It has been two years since I wrote the piece entitled “Not Alone,” and three years since the events it describes. But as I read it over on receiving the current issue of The Upper Room, the memories tore my heart open afresh. Much has changed in those three years, obviously. It is a different world today. Yet so much remains the same.
I spent 10 years or so as a minister in another fellowship over 30 years ago, and since writing this I have returned to ministry, pastoring two small United Methodist churches in as a bivocational local licensed pastor. It’s hard to believe it has now been three years since Barry passed away. About eight months after his death, as I drove somewhere on a hot day in August, I suddenly realized it was his birthday. It felt like a huge hand clutched my throat as grief welled up, and I had to pull off the road. At that moment, Kari Jobe’s song “I Am Not Alone” played over the road. The sorrow remained, but the timing seemed perfect, and I felt a peaceful presence with me.
I am so grateful for that continuing sense of presence. Our youngest daughter has a very rare chromosomal disorder that leaves her unable to do anything volitionally. In other words, she cannot consciously move anything except her eyes, and even that happens rarely because of the anti-seizure medication she must take. She requires 24/7 supervision to keep her from choking on her own saliva, and although we are blessed that she qualifies for round-the-clock nursing, the nursing shortage means that we frequently must care for her ourselves. My wife is also partially disabled, so the care must be rendered by another son and myself.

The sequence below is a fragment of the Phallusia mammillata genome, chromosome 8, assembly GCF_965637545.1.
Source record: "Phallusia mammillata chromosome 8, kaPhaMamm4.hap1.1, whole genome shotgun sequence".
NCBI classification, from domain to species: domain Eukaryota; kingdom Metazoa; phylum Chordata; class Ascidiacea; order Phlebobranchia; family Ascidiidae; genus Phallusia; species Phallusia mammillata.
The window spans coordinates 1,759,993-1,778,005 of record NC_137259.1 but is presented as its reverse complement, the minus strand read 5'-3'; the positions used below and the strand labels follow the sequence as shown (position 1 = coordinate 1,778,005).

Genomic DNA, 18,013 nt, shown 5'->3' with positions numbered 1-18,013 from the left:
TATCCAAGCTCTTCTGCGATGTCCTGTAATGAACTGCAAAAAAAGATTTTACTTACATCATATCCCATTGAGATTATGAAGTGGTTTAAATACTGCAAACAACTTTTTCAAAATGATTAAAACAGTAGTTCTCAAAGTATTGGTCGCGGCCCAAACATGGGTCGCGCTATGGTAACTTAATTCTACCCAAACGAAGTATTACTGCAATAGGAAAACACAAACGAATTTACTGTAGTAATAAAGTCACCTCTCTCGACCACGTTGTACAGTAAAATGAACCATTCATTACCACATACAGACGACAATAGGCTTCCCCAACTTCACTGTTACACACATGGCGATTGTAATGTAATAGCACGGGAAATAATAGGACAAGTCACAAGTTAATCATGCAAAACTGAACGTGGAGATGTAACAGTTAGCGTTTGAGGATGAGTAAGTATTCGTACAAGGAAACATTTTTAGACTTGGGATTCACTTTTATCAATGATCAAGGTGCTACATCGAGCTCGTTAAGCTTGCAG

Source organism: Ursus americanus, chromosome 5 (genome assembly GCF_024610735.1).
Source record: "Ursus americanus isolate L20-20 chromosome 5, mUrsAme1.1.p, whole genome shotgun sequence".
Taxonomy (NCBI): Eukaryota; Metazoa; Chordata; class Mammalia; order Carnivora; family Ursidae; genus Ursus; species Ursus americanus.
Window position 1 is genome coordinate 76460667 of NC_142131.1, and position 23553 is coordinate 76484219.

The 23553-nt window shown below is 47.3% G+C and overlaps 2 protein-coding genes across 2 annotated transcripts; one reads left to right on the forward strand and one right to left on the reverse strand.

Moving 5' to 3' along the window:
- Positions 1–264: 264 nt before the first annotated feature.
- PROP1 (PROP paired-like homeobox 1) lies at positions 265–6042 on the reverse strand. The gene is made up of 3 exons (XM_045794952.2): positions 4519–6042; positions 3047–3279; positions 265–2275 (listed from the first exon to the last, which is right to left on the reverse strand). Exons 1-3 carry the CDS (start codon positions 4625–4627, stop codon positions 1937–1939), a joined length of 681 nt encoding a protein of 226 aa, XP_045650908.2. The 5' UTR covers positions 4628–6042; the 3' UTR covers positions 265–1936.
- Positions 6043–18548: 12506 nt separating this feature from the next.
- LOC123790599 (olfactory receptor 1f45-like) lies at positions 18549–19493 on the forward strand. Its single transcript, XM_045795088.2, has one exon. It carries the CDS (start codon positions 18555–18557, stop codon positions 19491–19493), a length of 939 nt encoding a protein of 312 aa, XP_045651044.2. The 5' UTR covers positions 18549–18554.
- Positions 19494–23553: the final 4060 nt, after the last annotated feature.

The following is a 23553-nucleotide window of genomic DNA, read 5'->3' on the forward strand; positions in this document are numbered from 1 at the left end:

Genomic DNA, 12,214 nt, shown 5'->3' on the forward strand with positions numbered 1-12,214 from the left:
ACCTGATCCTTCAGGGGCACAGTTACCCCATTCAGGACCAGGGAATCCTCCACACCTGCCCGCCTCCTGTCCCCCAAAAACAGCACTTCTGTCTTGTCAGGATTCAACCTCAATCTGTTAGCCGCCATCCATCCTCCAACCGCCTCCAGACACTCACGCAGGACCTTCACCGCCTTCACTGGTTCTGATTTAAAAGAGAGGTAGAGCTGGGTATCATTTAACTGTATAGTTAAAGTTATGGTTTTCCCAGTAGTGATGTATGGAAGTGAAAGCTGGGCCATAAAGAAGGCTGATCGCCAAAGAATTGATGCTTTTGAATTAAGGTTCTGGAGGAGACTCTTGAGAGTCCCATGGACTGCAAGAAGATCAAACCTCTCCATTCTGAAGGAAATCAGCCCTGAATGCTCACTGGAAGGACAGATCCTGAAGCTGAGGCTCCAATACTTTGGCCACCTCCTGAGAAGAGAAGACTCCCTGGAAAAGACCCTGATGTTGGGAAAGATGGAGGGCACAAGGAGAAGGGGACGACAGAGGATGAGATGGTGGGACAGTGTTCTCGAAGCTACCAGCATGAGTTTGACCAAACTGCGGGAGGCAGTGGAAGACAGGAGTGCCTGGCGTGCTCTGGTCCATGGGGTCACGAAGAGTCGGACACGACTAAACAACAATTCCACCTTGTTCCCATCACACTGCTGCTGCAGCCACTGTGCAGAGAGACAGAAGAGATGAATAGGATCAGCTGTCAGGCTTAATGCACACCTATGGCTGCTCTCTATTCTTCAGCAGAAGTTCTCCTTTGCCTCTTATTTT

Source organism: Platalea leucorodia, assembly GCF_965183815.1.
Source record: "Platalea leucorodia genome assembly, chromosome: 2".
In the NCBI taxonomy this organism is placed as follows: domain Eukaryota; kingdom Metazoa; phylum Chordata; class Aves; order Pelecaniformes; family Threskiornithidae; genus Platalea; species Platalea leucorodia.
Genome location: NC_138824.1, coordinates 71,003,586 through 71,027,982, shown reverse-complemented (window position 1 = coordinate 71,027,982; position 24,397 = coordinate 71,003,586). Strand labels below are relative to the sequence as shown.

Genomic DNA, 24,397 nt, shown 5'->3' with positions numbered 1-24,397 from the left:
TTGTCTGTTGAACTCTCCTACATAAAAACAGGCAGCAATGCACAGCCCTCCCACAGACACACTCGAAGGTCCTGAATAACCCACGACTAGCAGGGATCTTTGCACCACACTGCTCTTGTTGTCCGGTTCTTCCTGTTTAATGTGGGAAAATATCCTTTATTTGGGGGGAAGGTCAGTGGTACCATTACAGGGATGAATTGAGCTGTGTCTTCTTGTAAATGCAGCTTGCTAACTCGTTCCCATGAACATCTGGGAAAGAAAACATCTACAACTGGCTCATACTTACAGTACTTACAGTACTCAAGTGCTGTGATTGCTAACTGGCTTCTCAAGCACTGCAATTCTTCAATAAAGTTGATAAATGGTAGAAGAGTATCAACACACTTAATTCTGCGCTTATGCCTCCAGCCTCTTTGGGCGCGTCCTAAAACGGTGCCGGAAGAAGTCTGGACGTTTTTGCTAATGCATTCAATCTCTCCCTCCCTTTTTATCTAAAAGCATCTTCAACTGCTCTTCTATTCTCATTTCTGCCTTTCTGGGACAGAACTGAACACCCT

Needless to say, we are overwhelmed and exhausted. But we manage despite that, because we sense that we are not alone. God does not exempt us from the effects of living in a broken world, but God does sustain us in living within one.
The picture that accompanies this was taken at my oldest daughter’s wedding. It is one of my favorite photos of Barry. He brought joy everywhere he went, though he wrestled with depression exacerbated by his medical challenges. When I look at this photo and dozens of others, I can clearly see his spirit shining forth. As I tell parishioners who have experienced a loss, great pain comes with a loss because there was great love. The only way to avoid the pain is to avoid the love, and that would be a bad bargain. I am grateful for the love of my son, and grateful for the love of the Father who sent it to us through his own Son.
May you also experience the peace that comes with the Presence.
I have been in the military for over 18 years, working in Religious Affairs. The Upper Room has always been a crucial resource for our military members. It serves as a beacon of hope, a way to connect daily to God and a reminder of how we should act as Christians.”
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